The Defense Department unveiled its sweeping cybersecurity proposal a little more than a week ago. Now, a recently declassified Government Accountability Office report shows just how much the Pentagon is up against in its efforts to better coordinate its cyber capabilities.
The report, which was originally prepared in May 2010 and declassified today – thus pre-dating the most recent Pentagon plan – aimed to address how DoD is organized with regard to cybersecurity. The answer: not very.
DoD’s organization to address cybersecurity threats is “decentralized and spread across various offices,” GAO found, including the Office of the Secretary of Defense, the Joint Staff and the military.
And while there have been several attempts at publishing joint strategies for addressing cyberspace operations, GAO found that “the discussions are insufficient, and no single joint publication completely addresses cyberspace operations.”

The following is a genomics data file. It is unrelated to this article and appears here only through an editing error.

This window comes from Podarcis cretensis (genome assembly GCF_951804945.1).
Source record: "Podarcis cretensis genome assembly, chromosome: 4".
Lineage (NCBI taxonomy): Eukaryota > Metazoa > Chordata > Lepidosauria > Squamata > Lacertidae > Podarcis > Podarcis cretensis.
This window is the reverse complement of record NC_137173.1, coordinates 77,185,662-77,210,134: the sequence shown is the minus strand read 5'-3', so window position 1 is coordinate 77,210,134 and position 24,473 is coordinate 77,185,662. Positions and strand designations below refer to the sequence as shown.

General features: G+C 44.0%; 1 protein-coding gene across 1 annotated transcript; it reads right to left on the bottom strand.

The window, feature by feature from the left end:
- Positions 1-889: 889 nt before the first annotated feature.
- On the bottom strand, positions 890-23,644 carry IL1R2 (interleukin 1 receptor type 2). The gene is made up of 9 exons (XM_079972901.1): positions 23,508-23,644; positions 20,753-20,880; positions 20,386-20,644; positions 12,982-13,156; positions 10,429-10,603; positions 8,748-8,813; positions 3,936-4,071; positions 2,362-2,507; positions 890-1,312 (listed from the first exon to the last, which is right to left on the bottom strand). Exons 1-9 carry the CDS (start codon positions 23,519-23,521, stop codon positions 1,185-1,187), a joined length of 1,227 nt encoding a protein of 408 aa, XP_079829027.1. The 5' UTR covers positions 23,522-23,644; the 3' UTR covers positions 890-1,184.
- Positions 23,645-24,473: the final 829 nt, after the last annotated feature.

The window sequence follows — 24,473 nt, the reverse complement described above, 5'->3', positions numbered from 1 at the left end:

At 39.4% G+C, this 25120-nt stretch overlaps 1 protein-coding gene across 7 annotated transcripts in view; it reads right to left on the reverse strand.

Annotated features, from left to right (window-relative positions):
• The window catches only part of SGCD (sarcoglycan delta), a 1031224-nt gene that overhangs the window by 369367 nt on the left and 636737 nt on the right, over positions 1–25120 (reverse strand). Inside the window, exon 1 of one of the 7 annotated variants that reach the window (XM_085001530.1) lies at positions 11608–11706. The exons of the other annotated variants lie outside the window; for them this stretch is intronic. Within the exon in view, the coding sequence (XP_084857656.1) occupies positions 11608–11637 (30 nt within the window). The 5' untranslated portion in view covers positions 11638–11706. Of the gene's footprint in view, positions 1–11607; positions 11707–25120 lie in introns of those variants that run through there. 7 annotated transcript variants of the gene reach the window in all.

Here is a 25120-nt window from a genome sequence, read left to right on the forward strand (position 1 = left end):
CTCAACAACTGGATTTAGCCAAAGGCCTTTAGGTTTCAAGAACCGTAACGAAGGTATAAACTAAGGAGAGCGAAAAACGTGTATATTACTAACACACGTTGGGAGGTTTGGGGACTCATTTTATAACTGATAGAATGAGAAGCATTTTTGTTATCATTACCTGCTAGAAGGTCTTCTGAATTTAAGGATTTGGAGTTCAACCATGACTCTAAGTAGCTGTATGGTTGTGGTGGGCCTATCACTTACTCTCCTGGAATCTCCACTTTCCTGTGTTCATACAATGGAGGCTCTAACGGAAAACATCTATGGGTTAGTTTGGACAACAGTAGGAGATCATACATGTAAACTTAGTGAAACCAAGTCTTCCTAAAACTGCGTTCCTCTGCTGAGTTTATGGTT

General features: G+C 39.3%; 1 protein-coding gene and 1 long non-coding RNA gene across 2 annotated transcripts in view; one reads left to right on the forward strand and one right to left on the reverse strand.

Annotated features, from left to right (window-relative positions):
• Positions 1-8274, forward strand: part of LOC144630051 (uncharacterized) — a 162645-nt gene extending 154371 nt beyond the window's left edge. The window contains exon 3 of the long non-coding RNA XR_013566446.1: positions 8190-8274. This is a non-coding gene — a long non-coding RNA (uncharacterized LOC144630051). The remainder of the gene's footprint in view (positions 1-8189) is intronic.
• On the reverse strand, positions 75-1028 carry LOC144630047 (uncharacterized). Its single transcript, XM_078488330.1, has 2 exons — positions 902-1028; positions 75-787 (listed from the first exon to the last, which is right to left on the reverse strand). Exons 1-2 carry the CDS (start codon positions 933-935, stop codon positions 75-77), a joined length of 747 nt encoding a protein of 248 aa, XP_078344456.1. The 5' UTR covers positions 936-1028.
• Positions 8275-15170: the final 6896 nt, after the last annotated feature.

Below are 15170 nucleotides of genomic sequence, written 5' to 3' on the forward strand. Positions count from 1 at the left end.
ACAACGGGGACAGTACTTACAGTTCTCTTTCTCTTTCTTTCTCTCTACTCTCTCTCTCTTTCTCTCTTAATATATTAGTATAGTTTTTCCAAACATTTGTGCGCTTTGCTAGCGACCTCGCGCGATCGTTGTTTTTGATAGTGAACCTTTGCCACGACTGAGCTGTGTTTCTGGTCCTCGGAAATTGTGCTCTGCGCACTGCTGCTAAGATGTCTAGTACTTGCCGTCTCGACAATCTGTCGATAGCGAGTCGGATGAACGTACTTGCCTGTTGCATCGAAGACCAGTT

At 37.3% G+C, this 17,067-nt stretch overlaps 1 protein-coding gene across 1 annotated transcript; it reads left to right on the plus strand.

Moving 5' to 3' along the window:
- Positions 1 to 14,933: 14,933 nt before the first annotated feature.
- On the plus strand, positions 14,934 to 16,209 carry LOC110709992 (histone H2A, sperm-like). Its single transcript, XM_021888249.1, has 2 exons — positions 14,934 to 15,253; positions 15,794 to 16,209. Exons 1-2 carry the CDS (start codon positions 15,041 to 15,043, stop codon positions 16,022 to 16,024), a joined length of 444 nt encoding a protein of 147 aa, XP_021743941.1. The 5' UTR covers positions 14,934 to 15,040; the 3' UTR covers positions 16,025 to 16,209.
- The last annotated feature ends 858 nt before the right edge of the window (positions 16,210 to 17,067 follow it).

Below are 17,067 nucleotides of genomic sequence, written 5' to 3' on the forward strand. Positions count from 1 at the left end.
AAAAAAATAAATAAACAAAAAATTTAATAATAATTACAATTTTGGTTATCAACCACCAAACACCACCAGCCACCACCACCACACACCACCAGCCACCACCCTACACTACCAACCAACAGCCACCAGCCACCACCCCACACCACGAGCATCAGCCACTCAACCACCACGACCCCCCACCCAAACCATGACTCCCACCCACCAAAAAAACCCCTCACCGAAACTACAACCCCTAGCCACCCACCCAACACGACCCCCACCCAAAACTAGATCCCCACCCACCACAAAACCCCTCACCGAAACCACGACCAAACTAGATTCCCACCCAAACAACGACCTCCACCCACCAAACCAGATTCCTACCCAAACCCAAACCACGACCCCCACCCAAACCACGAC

GAO also identified so-called cyber “capability gaps,” which the watchdog agency said the Pentagon has not done enough to address.
DoD “has not completed a comprehensive, departmentwide assessment of needed resources, capability gaps and an implementation plan for addressing any gaps,” GAO said.
On the other hand, the launch of U.S. Cyber Command last year was lauded by GAO as an example of the Pentagon taking “proactive measures” at integrating cyberspace operations. “However, it is too early to tell if these changes will help DoD better address cybersecurity threats,” which emanate from hostile foreign powers, as well as hackers and terrorists, the agency said.
In its list of recommendations, GAO said DoD should set a timeframe to either complete a separate joint cyberspace publication or update the existing ones on the books. The Pentagon should also clarify “command and control relationships” regarding cyberspace, review its cyber capability gaps and develop a plan (including a funding strategy) to fill them.